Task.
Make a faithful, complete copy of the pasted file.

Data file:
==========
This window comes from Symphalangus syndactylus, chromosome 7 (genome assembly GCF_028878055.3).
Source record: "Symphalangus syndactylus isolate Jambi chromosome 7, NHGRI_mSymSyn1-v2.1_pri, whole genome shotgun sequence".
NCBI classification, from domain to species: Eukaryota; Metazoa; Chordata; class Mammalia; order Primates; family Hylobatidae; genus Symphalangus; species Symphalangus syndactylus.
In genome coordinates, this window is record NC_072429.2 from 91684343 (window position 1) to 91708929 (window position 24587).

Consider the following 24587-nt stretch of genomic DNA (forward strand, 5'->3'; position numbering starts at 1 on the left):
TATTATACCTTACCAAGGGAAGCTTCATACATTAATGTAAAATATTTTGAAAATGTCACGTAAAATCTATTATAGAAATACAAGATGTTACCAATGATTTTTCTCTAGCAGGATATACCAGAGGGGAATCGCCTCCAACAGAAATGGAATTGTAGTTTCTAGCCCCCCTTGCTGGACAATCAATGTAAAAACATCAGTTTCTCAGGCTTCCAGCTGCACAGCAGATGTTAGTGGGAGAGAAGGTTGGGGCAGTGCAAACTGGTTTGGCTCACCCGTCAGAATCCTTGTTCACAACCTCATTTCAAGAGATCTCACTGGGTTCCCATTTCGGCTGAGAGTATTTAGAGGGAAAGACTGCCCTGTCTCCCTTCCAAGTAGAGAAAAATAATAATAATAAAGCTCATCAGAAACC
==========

This window comes from Symphalangus syndactylus, chromosome 7 (genome assembly GCF_028878055.3).
Source record: "Symphalangus syndactylus isolate Jambi chromosome 7, NHGRI_mSymSyn1-v2.1_pri, whole genome shotgun sequence".
NCBI classification, from domain to species: Eukaryota; Metazoa; Chordata; class Mammalia; order Primates; family Hylobatidae; genus Symphalangus; species Symphalangus syndactylus.
In genome coordinates, this window is record NC_072429.2 from 91684343 (window position 1) to 91708929 (window position 24587).

Consider the following 24587-nt stretch of genomic DNA (forward strand, 5'->3'; position numbering starts at 1 on the left):
TATTATACCTTACCAAGGGAAGCTTCATACATTAATGTAAAATATTTTGAAAATGTCACGTAAAATCTATTATAGAAATACAAGATGTTACCAATGATTTTTCTCTAGCAGGATATACCAGAGGGGAATCGCCTCCAACAGAAATGGAATTGTAGTTTCTAGCCCCCCTTGCTGGACAATCAATGTAAAAACATCAGTTTCTCAGGCTTCCAGCTGCACAGCAGATGTTAGTGGGAGAGAAGGTTGGGGCAGTGCAAACTGGTTTGGCTCACCCGTCAGAATCCTTGTTCACAACCTCATTTCAAGAGATCTCACTGGGTTCCCATTTCGGCTGAGAGTATTTAGAGGGAAAGACTGCCCTGTCTCCCTTCCAAGTAGAGAAAAATAATAATAATAAAGCTCATCAGAAACC